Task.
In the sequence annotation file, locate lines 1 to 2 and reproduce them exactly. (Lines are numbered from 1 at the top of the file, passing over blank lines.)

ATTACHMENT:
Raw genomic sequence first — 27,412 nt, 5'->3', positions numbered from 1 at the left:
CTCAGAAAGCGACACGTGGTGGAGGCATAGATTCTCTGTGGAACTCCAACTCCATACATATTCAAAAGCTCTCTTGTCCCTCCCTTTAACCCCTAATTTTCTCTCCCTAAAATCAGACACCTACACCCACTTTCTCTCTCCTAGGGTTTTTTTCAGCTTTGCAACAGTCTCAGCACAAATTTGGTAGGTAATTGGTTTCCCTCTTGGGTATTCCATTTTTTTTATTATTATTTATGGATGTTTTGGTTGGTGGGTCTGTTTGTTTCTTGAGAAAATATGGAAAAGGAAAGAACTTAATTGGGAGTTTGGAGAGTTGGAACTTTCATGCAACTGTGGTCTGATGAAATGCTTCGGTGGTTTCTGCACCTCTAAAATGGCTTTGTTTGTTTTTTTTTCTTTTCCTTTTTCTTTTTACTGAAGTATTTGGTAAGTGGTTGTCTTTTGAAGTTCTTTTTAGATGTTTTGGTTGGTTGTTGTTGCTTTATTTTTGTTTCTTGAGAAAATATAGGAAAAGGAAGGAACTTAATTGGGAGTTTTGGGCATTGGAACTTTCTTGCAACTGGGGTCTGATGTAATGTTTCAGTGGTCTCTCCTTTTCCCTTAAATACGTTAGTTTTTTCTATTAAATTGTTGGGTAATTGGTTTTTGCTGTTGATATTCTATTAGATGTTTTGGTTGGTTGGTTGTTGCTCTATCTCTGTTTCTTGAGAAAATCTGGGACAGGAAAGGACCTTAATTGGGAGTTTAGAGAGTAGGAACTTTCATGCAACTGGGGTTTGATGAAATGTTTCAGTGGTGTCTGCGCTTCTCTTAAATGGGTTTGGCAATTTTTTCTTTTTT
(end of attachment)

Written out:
Raw genomic sequence first — 27,412 nt, 5'->3', positions numbered from 1 at the left:
CTCAGAAAGCGACACGTGGTGGAGGCATAGATTCTCTGTGGAACTCCAACTCCATACATATTCAAAAGCTCTCTTGTCCCTCCCTTTAACCCCTAATTTTCTCTCCCTAAAATCAGACACCTACACCCACTTTCTCTCTCCTAGGGTTTTTTTCAGCTTTGCAACAGTCTCAGCACAAATTTGGTAGGTAATTGGTTTCCCTCTTGGGTATTCCATTTTTTTTATTATTATTTATGGATGTTTTGGTTGGTGGGTCTGTTTGTTTCTTGAGAAAATATGGAAAAGGAAAGAACTTAATTGGGAGTTTGGAGAGTTGGAACTTTCATGCAACTGTGGTCTGATGAAATGCTTCGGTGGTTTCTGCACCTCTAAAATGGCTTTGTTTGTTTTTTTTTCTTTTCCTTTTTCTTTTTACTGAAGTATTTGGTAAGTGGTTGTCTTTTGAAGTTCTTTTTAGATGTTTTGGTTGGTTGTTGTTGCTTTATTTTTGTTTCTTGAGAAAATATAGGAAAAGGAAGGAACTTAATTGGGAGTTTTGGGCATTGGAACTTTCTTGCAACTGGGGTCTGATGTAATGTTTCAGTGGTCTCTCCTTTTCCCTTAAATACGTTAGTTTTTTCTATTAAATTGTTGGGTAATTGGTTTTTGCTGTTGATATTCTATTAGATGTTTTGGTTGGTTGGTTGTTGCTCTATCTCTGTTTCTTGAGAAAATCTGGGACAGGAAAGGACCTTAATTGGGAGTTTAGAGAGTAGGAACTTTCATGCAACTGGGGTTTGATGAAATGTTTCAGTGGTGTCTGCGCTTCTCTTAAATGGGTTTGGCAATTTTTTCTTTTTT